Sunday, March 6, 2011

What Are the Odds? Why information discovery about cancer on the internet might be like online gambling

By Linda Timmerman, Ed.D.

You might think the first place you visit after being told you have cancer would be to a cancer doctor, or oncologist.

But you'd be wrong.

The first stop for most of us? The internet.

Google any form of cancer, and a plethora of websites are instantly available. Some are good, and some are downright dangerous (but that's for another blog).

We tell ourselves we're looking for information about the disease, where to seek treatment, what types of treatments are available.

But what we really want to know is "what's the prognosis?"

"Can I survive this cancer?"

"What are my chances?"

"How long do I have?"

I remember the evening a friend and colleague called and said, "Can you come over? The doctor says I have esophageal cancer, and my wife and I just need to talk."

Truthfully, I didn't even know there was such a thing as esophageal cancer -- so before grabbing my car keys and husband, I starting Googling.

Unfortunately, my friend and his wife were doing the same thing.

By the time we arrived at their home, they were completely focused on the statistics: the 5-year survival rate ranges from 70% to 5% depending on the stage of the cancer at diagnosis.

His first words were, "this thing is going to kill me."

I certainly advocate knowing everything you can about your disease. Some cancers have low survival rates primarily because by the time symptoms appear the cancer is too entrenched or has spread.

It's the nature of the beast.

But how one copes with and acts on this information is vital, I believe, for every survivor traveling the road to the new normal.

Greg Anderson, diagnosed with stage IV lung cancer and given 30 days to live in 1984, went on to found the Cancer Recovery Foundation. He interviewed over 16,000 cancer survivors who had been told they were "terminal" and shares their wisdom in his book, Cancer: 50 Essential Things To Do.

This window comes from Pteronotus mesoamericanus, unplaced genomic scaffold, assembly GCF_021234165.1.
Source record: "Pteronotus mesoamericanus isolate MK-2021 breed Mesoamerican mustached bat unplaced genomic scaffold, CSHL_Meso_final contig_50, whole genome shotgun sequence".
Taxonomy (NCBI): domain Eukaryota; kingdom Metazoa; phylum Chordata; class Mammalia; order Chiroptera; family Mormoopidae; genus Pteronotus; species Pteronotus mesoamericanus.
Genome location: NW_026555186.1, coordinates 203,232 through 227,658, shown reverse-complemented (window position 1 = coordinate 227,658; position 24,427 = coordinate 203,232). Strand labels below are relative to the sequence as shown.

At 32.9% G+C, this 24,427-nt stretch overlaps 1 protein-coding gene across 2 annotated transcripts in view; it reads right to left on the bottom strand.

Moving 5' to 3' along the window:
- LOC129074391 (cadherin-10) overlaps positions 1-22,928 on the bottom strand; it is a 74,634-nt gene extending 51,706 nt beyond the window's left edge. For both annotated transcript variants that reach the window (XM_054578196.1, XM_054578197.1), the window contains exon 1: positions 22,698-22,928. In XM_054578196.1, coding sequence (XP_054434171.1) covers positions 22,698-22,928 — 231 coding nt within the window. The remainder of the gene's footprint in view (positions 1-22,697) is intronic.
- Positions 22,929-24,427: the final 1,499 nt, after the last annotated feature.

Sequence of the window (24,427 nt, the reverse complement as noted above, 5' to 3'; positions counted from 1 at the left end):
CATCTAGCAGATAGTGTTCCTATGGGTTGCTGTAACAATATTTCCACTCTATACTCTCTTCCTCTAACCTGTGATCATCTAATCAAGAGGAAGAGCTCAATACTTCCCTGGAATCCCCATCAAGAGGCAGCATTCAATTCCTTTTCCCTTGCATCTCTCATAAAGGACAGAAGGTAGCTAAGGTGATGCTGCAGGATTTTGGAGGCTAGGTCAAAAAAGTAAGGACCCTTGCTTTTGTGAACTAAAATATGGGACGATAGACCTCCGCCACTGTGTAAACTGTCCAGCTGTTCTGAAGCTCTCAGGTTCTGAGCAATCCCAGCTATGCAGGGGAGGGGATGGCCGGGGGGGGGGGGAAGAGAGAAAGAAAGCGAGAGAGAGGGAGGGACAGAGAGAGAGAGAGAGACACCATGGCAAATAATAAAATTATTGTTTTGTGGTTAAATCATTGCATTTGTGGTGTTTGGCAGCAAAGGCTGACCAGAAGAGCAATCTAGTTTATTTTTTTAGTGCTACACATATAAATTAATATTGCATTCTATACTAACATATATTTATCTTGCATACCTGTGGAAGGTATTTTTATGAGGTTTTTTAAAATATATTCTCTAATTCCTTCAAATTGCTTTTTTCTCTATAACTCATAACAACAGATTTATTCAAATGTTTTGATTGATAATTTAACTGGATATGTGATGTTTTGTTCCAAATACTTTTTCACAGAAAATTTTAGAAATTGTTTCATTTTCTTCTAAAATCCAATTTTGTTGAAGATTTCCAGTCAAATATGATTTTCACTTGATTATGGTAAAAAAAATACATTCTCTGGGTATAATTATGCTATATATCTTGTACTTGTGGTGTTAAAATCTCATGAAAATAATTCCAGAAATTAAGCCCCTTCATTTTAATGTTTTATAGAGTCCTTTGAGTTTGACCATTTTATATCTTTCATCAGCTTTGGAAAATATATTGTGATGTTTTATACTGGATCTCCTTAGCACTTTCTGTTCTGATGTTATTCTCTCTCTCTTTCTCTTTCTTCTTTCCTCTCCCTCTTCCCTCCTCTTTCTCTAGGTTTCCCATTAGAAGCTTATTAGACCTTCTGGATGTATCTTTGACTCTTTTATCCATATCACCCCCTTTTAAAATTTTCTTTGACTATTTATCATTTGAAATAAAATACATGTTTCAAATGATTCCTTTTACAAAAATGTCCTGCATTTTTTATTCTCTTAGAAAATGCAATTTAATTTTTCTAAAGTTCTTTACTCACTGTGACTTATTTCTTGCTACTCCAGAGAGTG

It's a "must read" for survivors. Cancer, say Anderson, must be dealt with on all levels: physical, psychological, and spiritual.

When I was diagnosed with breast cancer in 1997, my first act was to look to the sky and ask, "Oh God, what am I supposed to learn from this?"

On hearing the diagnosis of bladder cancer just last year, my first thoughts were, "Obviously, I'm a slow learner."

To live with cancer, we must know and believe that we can have a quality life and achieve wellness. If the five-year survival rate is 2%, then focus your energy on being in that 2% group.

Emile Coue, a nineteenth century pharmacist in France, encouraged his patients to practice positive affirmation rather than focusing on the fears associated with a serious illness.

His words still ring true: "Every day, in every way, I am getting better and better."

Linda Timmerman, Ed. D. is a two-time cancer survivor and life long educator.  She blogs regularly about cancer survival and real information from real people with the disease.

- Posted using BlogPress from my iPad

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